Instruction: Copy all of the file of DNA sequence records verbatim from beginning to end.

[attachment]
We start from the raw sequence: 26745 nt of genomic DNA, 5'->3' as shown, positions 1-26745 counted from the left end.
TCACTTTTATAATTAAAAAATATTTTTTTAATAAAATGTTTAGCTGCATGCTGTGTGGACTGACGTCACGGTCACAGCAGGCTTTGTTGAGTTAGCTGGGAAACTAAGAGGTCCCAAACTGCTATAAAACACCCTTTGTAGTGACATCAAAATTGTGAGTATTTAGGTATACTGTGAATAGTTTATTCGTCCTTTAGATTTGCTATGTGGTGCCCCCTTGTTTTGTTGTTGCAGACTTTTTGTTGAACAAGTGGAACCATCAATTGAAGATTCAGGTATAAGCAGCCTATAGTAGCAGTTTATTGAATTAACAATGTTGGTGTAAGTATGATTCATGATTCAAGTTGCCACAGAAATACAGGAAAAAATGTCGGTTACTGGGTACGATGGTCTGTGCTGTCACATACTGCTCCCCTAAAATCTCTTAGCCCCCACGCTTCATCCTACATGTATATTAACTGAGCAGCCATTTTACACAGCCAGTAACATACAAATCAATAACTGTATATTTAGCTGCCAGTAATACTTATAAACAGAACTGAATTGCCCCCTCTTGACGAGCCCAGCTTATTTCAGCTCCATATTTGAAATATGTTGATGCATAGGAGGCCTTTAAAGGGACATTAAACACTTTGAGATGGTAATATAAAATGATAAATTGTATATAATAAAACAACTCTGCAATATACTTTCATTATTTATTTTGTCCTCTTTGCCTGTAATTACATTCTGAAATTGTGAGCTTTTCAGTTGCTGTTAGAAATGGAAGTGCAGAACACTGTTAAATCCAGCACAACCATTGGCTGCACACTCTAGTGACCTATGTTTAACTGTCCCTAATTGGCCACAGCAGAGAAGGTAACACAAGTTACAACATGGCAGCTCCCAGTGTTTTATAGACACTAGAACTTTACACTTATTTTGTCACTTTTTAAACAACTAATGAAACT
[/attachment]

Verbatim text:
We start from the raw sequence: 26745 nt of genomic DNA, 5'->3' as shown, positions 1-26745 counted from the left end.
TCACTTTTATAATTAAAAAATATTTTTTTAATAAAATGTTTAGCTGCATGCTGTGTGGACTGACGTCACGGTCACAGCAGGCTTTGTTGAGTTAGCTGGGAAACTAAGAGGTCCCAAACTGCTATAAAACACCCTTTGTAGTGACATCAAAATTGTGAGTATTTAGGTATACTGTGAATAGTTTATTCGTCCTTTAGATTTGCTATGTGGTGCCCCCTTGTTTTGTTGTTGCAGACTTTTTGTTGAACAAGTGGAACCATCAATTGAAGATTCAGGTATAAGCAGCCTATAGTAGCAGTTTATTGAATTAACAATGTTGGTGTAAGTATGATTCATGATTCAAGTTGCCACAGAAATACAGGAAAAAATGTCGGTTACTGGGTACGATGGTCTGTGCTGTCACATACTGCTCCCCTAAAATCTCTTAGCCCCCACGCTTCATCCTACATGTATATTAACTGAGCAGCCATTTTACACAGCCAGTAACATACAAATCAATAACTGTATATTTAGCTGCCAGTAATACTTATAAACAGAACTGAATTGCCCCCTCTTGACGAGCCCAGCTTATTTCAGCTCCATATTTGAAATATGTTGATGCATAGGAGGCCTTTAAAGGGACATTAAACACTTTGAGATGGTAATATAAAATGATAAATTGTATATAATAAAACAACTCTGCAATATACTTTCATTATTTATTTTGTCCTCTTTGCCTGTAATTACATTCTGAAATTGTGAGCTTTTCAGTTGCTGTTAGAAATGGAAGTGCAGAACACTGTTAAATCCAGCACAACCATTGGCTGCACACTCTAGTGACCTATGTTTAACTGTCCCTAATTGGCCACAGCAGAGAAGGTAACACAAGTTACAACATGGCAGCTCCCAGTGTTTTATAGACACTAGAACTTTACACTTATTTTGTCACTTTTTAAACAACTAATGAAACT